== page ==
Grbavica: The Land of My Dreams (2006)

Director: Jasmila Zbanic

2007 European Union Film Festival

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By Marilyn Ferdinand

War is a popular subject for films, one that normally is tackled with patriotic fervor, nostalgia, brute realism, or gallows humor, depending on the year of the film’s release, the mood of the audience, and the temperament of the creative team. Films that deviate a bit from the expected, such as the “opposing” side narratives of All Quiet on the Western Front (1930) or Letters from Iwo Jima (2006), are always remarked upon, usually with interest. There is a face of war, however, that normally stays hidden—the civilians, and particularly the women either left behind or caught up in the fighting.

The first war film I can remember that seemed to have a genuinely feminine point of view—as opposed to an idealization or demonization of women—was Hal Ashby’s Coming Home. Not coincidentally, that film, which talked about the difficult adjustment of a Vietnam vet and the woman who loves him after his tour of duty, was based on a story by a woman (Nancy Dowd). Now the toll the 1990s’ Bosnian War took on its female civilians is brought vividly to life in Grbavica, a film coproduced, directed, written, and photographed by women.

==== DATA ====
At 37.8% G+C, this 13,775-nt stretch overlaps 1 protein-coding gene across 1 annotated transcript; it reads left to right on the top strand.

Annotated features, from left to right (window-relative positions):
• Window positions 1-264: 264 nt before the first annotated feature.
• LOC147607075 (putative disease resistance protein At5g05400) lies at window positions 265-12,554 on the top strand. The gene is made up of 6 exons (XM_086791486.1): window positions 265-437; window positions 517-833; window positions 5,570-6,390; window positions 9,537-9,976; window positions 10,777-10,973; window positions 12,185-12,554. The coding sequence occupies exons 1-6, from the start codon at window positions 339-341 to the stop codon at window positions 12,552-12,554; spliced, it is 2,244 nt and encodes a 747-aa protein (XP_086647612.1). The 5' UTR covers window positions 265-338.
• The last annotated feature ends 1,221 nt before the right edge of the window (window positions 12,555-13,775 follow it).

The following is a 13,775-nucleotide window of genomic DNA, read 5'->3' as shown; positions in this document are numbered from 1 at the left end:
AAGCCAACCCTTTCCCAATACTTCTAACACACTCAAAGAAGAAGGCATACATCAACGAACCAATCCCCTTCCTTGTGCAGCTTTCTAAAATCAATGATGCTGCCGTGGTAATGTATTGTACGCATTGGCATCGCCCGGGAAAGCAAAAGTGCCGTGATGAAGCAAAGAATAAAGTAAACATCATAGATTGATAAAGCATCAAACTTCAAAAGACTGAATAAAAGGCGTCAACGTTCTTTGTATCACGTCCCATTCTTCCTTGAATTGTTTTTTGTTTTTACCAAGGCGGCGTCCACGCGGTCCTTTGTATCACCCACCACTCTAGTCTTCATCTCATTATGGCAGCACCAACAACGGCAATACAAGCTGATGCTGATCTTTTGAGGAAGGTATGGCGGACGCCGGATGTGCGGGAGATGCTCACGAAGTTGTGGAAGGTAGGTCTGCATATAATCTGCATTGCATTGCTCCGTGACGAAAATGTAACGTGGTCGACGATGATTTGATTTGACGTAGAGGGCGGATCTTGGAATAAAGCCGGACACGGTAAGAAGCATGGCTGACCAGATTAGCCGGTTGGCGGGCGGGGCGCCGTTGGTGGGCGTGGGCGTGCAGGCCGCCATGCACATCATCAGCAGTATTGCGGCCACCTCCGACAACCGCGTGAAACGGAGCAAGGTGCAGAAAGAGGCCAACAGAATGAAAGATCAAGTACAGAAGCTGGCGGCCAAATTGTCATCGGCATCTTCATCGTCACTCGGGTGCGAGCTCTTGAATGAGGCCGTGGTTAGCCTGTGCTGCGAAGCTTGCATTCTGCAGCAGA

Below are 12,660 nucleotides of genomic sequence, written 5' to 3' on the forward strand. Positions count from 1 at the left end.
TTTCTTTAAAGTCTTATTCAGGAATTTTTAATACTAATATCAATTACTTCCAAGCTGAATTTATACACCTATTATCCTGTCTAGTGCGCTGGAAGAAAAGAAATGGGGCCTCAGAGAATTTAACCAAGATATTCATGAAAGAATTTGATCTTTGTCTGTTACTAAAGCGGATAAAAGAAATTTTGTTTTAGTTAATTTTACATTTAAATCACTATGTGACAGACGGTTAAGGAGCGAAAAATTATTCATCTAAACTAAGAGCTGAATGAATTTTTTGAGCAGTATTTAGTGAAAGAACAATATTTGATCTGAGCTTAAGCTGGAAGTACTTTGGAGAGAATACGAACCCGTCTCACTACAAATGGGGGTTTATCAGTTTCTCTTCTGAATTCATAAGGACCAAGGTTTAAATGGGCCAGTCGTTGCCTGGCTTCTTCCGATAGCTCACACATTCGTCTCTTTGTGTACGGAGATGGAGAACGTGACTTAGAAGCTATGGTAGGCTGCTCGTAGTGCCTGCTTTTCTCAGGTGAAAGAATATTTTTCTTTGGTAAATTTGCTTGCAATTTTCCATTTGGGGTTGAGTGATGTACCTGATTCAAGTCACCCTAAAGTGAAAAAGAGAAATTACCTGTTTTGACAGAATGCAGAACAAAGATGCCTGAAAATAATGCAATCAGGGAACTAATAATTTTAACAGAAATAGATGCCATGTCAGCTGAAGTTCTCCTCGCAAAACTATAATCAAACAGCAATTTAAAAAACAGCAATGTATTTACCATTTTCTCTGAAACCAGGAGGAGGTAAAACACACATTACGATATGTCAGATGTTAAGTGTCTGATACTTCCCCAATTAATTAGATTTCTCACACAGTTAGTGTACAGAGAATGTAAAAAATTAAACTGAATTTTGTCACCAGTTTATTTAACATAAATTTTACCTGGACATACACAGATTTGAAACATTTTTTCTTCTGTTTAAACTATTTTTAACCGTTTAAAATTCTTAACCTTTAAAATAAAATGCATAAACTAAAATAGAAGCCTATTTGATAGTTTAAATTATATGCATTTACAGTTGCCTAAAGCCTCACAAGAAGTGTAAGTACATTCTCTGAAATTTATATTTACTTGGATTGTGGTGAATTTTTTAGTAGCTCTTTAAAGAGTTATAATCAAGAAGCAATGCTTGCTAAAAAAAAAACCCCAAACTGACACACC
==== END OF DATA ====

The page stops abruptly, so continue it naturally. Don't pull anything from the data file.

The film opens with close-ups of apparently sleeping women draped across each other on a crowded floor. One is reminded of dead bodies in a heap, and that inference is, I’m sure, intentional. The slow-panning camera rests on Esme (Mirjana Karanovic), and next we are taken inside her life. We are brought into a nightclub pulsating with rock music and writhing grbavica%20club.jpgbodies. Esme, who could be a soccer mom in the United States, seems out of place as she weaves through the crowd, whispers in a man’s ear, and is directed to an office. There, Saran (Bogan Diklic), the club’s owner, asks her some questions about her availability for working nights and whether she has kids. No problem, Esme answers. No kid, either. “You have to be crazy to have kids these days,” offers a cynical Saran. He asks her to pick a game for him to place a bet on. She unconventionally picks an away game for his team. He decides to take her advice to see if she will be lucky for him. To a man like Saran, women are mascots, sexual conveniences, and favors offered to friends.

Cut to Esme’s apartment and a shot of her teenaged daughter Sara (Luna Mijovic). Mother and daughter clown around, tickling each other and chasing about the flat. Sara pins Esme to the floor. Esme, suddenly nervous and panicked, abruptly orders Sara to cut it out. This is the first of many clues to a secret Esme has, one that will become harder and harder to keep as the film progresses.